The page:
Tuesday, April 25, 2017

Scientists Have Discovered the Real Reason Why Whales Jump

Really no different than drumming and has the same effect. Whales are prey to no one so it works well to produce noise heard at a distance.  In this manner distant pods will pick up on the sounds and generally know where each other are even if no meeting is planned at all.

Like drumming. information transfer will be tricky unless prearranged.  In human terms we do have drumming which has a short range that is 360 but is heard at three to several miles.  It appears to work best in forests.   

Similarly we have the alphorn typically used on a hill top beacon and i suspect used heavily under pre roman Gallic rule.  since straight lines where cut through the land, it appears likely this was used to allow the alphorn sound to be directed from hill top to hill top as well as near local villages.  At worst a beacon signal could be relayed down to the village in the valley without sending runners.

All good stuff.


Scientists Have Discovered the Real Reason Why Whales Jump

By Lauren Phillips


Anyone lucky enough to see a massive whale leap through the air must have wondered why it does it—and new research out of Australia might have the answer. 

It’s hard to miss: A 30-ton mammal flings itself out of choppy waters, hanging in the air for a brief moment before its 45-foot frame crashes back into the water, sending a plume of sea foam into the air as it lands.

You’ve just seen a humpback whale breaching. These whales have been spotted breaching—or exposing large portions of their bodies above the water—year-round, in their winter breeding grounds, their summer feeding grounds, and while traveling between the two. Their breaching behavior while on the move caught the attention of a team of scientists in Australia, who wondered why—when breaching takes so much energy, and humpbacks rarely, if ever, eat while migrating—these giants would use their energy to jump unless it meant something.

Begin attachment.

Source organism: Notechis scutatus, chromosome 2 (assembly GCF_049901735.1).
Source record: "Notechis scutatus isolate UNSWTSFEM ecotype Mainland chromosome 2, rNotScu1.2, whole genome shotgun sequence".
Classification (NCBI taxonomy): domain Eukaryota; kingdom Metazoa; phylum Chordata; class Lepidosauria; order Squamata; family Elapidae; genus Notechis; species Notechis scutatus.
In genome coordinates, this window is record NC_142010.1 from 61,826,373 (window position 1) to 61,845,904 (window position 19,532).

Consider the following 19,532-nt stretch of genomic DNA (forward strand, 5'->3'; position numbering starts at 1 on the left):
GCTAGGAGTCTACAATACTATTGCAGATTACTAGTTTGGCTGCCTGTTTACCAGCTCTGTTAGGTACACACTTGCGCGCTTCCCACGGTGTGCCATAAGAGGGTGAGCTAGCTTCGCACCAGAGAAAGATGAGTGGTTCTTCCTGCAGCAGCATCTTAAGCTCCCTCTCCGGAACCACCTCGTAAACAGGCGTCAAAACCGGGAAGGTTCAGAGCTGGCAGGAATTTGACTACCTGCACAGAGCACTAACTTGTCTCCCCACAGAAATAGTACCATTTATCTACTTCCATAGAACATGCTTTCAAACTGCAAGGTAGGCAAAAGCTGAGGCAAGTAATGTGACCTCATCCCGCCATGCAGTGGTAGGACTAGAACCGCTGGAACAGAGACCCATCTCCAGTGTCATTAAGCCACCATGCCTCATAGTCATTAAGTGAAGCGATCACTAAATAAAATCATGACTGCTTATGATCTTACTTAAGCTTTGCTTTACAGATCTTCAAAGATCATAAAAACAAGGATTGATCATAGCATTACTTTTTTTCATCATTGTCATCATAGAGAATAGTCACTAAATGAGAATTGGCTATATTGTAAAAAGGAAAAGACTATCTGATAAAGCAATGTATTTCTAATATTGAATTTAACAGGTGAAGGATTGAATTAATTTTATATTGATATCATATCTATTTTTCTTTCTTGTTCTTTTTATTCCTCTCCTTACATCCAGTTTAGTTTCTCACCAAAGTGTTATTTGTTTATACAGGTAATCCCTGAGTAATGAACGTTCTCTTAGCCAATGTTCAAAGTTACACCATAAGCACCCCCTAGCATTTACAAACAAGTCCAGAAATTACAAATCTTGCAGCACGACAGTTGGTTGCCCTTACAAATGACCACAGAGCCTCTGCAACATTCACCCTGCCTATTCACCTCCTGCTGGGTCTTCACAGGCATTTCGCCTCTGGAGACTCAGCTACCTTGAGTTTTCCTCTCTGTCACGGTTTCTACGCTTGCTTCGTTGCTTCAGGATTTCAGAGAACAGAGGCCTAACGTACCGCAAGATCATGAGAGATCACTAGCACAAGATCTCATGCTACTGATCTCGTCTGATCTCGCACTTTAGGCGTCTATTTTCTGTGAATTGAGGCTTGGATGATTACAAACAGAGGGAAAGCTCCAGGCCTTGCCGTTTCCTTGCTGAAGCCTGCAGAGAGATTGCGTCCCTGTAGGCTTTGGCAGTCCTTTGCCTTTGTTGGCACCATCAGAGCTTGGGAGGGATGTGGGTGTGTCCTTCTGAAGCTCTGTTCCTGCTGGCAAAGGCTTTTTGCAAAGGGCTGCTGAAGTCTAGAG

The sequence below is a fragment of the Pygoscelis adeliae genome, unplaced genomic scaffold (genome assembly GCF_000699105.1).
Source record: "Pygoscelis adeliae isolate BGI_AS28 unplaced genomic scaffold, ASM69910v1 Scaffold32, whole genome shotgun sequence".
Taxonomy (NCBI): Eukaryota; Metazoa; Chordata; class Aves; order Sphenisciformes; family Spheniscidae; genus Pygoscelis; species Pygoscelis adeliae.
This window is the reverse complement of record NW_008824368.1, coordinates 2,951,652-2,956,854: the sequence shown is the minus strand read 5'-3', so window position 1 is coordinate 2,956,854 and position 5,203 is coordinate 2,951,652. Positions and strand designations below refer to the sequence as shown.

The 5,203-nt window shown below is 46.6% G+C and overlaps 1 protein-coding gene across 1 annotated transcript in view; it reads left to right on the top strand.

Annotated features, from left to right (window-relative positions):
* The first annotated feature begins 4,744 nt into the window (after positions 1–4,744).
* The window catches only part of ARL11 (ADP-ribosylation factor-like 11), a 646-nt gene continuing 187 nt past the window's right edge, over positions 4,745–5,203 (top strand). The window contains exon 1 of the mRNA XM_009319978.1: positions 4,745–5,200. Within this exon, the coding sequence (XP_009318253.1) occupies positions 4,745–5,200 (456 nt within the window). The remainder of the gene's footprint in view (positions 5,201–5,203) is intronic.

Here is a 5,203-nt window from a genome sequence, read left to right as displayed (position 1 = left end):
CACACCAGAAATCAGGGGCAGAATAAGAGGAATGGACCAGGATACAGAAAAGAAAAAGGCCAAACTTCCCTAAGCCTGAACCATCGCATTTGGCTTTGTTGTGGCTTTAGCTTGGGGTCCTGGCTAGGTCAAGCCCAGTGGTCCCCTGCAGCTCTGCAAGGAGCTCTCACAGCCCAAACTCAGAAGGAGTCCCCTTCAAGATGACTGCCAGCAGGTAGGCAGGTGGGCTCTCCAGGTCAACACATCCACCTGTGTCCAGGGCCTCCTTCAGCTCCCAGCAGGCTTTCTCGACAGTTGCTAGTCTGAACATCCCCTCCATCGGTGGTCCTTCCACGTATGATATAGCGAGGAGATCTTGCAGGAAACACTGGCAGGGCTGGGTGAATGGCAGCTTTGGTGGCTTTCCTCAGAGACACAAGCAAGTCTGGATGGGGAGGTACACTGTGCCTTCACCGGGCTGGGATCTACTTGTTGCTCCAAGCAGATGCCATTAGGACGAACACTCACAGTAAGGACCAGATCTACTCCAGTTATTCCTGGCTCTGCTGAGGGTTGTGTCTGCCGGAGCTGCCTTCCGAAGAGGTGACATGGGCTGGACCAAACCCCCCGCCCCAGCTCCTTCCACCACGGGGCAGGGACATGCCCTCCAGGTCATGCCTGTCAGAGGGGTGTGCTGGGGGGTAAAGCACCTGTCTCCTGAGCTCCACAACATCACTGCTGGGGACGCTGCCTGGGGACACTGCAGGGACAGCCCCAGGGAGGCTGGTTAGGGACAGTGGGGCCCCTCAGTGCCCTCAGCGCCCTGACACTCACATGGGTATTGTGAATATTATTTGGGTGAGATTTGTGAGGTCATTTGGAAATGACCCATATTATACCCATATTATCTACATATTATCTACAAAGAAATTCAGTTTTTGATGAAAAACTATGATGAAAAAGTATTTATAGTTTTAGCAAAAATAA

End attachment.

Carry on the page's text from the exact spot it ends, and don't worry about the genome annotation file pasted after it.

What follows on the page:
Researchers working with the BRAHSS (Behavioural Response of Australian Humpback Whales to Seismic Surveys) project observed 94 different groups of humpback whales migrating past the coast of Australia en route to the Antarctic. In a scholarly article published in Marine Mammal Science, the team pinpointed specific surface behaviors—its term for the whales’ actions as they breach or slap the water with their fins—and what they might mean. It noticed the whales’ surface behaviors became more common on windy days or when there were other groups of whales very far away, supporting the opinion that whales use these behaviors as a form of communication. By leaping into the air or slapping the water with their fins, whales make major noise—noise that helps them communicate across large distances when background sounds from the weather, boats in the area, or other sources might block out their vocal noises.

The team concluded that these surface behaviors serve multiple communication purposes for migrating humpback whales, purposes that can’t be achieved by vocal sounds. It also tried to decipher what the whales are trying to say. According to the article, breaching is possibly communication between far-apart groups of whales. Whales use the incredible underwater noise they can create by crashing their bodies into the water as a signal to other groups in the area, while fluke (tail fin) or pectoral fin slapping may be important for close-range and between-group communication. The whales may use this communication to mediate social interactions such as groups coming together or splitting apart.

Humpback whales breach and display surface behaviors year-round, so, even though migrating whales were the focus of this study, it's possible that they use these actions for the same purposes wherever they are. These actions take place regardless of the presence of an opposite-sex pairing and outside breeding grounds, so it's unlikely that they are limited to mating behaviors. This Australian team only studied humpback whales, but all species of whales breach, and it's possible that other baleen whales (like blue whales) use breaching to communicate, too. 

The next time you’re fortunate enough to see a whale jumping above the water, know that ju

No comments:

There was an error in this gadget